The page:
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Jermell Charlo scores two knockdowns of Austin Trout to retain 154-pound title

Photo / @ShowtimeBoxing
Fighters Network

LOS ANGELES — Jermell Charlo took care of business against Austin Trout, but just like when his twin brother, Jermall, faced the southpaw veteran, he couldn’t obtain the victory inside the distance.

Trout wasn’t competitive with Charlo, but the former junior middleweight titleholder still has enough craftiness and guile to hang in there, even when he’s outgunned physically. Charlo scored two knockdowns, but he never stepped on the gas enough to finish Trout off, and with it, his perfect knockout streak concluded.

Charlo (31-0, 15 knockouts) settled for a majority decision to retain his WBC junior middleweight title via scores of 113-113, 115-111 and 118-110 on Saturday at Staples Center. THE RING also had it 118-110, and even even Trout appeared surprised when the even tally was announced by ring announcer Jimmy Lennon Jr.

With Trout (31-5, 17 KOs) out of the way, Charlo will look ahead to a possible unification fight with Jarrett Hurd, who owns two 154-pound titles after consecutive victories over Trout and most recently, Erislandy Lara.

It’s the type of fight that could land Charlo on the pound-for-pound list with a victory, an honor he so badly wants.

“Trout will tell you who will win that fight,” said Charlo, who’s made three defenses of the title he won with a knockout of John Jackson, including a sixth-round KO of Charles Hatley and a first-round vanquish of Erickson Lubin last year. “Trout moved, that’s why he survived 12. If Hurd sat in front of me and took those shots, he’s done.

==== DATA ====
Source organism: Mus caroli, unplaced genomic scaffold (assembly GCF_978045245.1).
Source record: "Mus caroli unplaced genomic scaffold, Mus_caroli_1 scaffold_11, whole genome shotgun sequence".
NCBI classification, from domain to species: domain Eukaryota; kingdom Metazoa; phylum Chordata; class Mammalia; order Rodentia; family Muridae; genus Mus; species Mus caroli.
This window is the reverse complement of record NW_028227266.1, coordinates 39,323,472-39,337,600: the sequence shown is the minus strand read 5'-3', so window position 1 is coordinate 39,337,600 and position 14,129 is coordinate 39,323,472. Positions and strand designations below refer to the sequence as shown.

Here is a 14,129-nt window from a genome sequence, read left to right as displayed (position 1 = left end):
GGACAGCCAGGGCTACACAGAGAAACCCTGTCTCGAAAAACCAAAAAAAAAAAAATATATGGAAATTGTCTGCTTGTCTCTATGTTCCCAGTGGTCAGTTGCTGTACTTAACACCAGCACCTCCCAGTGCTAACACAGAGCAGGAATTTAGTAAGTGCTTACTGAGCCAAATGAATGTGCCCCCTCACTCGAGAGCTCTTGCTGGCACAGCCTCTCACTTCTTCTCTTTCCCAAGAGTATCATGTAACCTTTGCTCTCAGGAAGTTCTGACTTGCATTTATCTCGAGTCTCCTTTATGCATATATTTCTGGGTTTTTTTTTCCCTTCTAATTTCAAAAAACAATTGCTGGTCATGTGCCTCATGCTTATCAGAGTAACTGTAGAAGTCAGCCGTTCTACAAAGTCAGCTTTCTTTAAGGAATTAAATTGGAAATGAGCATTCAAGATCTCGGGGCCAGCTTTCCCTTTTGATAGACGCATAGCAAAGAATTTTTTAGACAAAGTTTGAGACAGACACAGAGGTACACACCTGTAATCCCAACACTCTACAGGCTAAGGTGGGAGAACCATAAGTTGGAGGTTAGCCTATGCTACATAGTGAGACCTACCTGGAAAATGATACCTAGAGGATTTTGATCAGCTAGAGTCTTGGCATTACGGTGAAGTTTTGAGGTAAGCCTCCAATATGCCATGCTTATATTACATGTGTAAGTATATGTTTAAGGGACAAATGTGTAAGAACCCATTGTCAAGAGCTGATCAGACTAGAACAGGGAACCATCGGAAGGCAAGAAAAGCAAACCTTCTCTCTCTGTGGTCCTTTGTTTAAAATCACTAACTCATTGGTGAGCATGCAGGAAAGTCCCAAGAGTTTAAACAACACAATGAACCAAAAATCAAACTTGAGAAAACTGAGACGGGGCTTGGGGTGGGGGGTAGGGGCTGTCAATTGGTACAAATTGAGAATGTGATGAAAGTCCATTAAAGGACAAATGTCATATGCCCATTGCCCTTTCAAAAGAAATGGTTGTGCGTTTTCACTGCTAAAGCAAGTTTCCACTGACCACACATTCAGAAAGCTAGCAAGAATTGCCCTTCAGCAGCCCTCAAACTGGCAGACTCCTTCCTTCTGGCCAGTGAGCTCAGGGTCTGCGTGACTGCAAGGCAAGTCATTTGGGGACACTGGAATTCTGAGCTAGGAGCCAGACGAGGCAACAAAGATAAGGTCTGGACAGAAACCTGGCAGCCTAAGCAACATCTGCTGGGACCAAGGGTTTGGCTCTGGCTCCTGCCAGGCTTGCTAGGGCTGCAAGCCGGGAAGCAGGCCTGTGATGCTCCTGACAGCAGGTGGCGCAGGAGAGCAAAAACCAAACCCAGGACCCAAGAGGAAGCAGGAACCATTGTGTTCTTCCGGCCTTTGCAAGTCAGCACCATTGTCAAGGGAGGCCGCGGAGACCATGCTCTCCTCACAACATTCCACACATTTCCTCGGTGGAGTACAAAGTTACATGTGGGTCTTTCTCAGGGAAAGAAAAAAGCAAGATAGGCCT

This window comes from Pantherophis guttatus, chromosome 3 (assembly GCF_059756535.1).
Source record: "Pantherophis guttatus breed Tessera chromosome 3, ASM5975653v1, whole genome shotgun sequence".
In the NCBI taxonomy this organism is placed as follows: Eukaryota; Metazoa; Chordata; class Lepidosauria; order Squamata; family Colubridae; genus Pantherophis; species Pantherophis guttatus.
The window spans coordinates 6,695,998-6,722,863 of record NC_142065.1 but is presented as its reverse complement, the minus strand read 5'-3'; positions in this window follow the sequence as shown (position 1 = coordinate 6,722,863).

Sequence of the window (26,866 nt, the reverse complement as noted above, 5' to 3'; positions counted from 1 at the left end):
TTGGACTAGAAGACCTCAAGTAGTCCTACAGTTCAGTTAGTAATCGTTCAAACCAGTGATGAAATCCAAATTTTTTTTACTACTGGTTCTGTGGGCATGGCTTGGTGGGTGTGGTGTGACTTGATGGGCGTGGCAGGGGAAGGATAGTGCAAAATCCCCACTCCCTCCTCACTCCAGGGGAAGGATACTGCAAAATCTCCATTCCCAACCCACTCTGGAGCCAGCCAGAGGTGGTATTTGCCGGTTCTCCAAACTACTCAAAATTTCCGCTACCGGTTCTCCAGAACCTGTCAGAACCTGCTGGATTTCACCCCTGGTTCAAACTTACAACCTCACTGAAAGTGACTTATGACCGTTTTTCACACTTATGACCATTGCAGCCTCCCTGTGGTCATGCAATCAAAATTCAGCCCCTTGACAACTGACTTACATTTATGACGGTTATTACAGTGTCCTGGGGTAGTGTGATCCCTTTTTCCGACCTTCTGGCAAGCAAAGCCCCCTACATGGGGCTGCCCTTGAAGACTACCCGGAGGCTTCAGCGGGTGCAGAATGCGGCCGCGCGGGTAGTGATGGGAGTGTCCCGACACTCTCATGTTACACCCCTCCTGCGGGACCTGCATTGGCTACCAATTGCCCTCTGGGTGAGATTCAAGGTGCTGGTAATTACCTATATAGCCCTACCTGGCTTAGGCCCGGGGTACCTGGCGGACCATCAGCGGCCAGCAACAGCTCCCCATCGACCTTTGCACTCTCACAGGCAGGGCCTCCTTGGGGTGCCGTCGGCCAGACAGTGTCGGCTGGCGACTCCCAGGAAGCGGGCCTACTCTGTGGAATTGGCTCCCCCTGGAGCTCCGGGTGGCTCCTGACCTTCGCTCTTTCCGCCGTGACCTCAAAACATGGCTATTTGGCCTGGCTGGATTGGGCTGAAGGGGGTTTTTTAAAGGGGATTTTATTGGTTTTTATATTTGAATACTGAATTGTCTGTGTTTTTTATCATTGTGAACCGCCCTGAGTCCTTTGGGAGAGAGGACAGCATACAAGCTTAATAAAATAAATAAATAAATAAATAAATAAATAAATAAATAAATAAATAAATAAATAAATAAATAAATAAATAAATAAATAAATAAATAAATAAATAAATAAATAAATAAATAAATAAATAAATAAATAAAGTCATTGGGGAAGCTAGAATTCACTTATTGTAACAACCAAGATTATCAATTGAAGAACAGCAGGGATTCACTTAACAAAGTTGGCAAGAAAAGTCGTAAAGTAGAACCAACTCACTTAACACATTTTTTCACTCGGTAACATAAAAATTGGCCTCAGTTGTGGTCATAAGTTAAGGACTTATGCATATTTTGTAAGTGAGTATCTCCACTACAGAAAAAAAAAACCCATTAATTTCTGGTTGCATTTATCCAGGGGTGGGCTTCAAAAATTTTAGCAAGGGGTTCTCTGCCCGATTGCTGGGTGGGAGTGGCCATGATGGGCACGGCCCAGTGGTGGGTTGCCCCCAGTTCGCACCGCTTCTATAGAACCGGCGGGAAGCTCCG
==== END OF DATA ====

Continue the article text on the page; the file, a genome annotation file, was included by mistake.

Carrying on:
“I went to fish, I tried to get some Trout but I couldn’t catch him on the hook. I know they’re used to seeing me knock boys out but at least they saw me take care of business. I already knew Trout was going to come in and try to survive. Trout wasn’t going down like that. He’s a veteran, he’s a real fighter, but I don’t know what the judges were looking at. I won that fight. Sometimes you knock them out, sometimes you just beat them.”

Charlo is a much-improved fighter from the one who was dropping rounds to Jackson in May 2016. He’s quicker with his counters now, his timing is better and he’s simply more confident. But he’ll need to be better than he was Saturday if he wants to upend Hurd.

The 28-year-old from Houston, who splits his time in Los Angeles, hurt Trout numerous times in the fight. He scored a knockdown in Round 3 with a flush right cross followed by a grazing left hook. Charlo fought aggressively in spurts and placed the 32-year-old southpaw on the canvas again in Round 9, but Trout was able to stave him off with timely jabs combined with right hands to the midsection.

He even stunned Charlo with an one-two that knocked the champ off balance in Round 6. Still, it was a fight mostly devoid of action, and the contingent on hand to see Leo Santa Cruz battle Abner Mares in the Showtime main event lustily booed.

Trout’s 2012 victory over Miguel Cotto remains the signature victory of his career, but following a fourth consecutive defeat in a title fight, he appears finished as an upper-echelon fighter. The Las Cruces, New Mexico, native suffered the first knockout loss of his career in October, when he met Hurd in a brutal fight.

“That’s a damn good fight, Charlo can crack and Hurd is resilient — I know I’ll be tuned in,” said Trout, THE RING’s No. 7-ranked junior middleweight. “… Take those knockdowns away, I won the fight. I can’t make any excuses, the better man won with those knockdowns.

“Both Jermall and Jermell are really good. They are the future. But I’m not done yet. I’m not defined by my results. I’m defined by the risks that I take. I’ve taken the risks and I’ve stood my ground every time against giants and killers. And I’m still here.”

The Charlos might be the future of the sport, with their tremendous charisma and potent punching power inside the ring. They’re also the present.

Now, they just need to secure fights with the proper opponents to climb another rung on the ladder to stardom. Hurd waits in the wings.


Mike Coppinger is the Senior Writer for Follow him on Twitter: @MikeCoppinger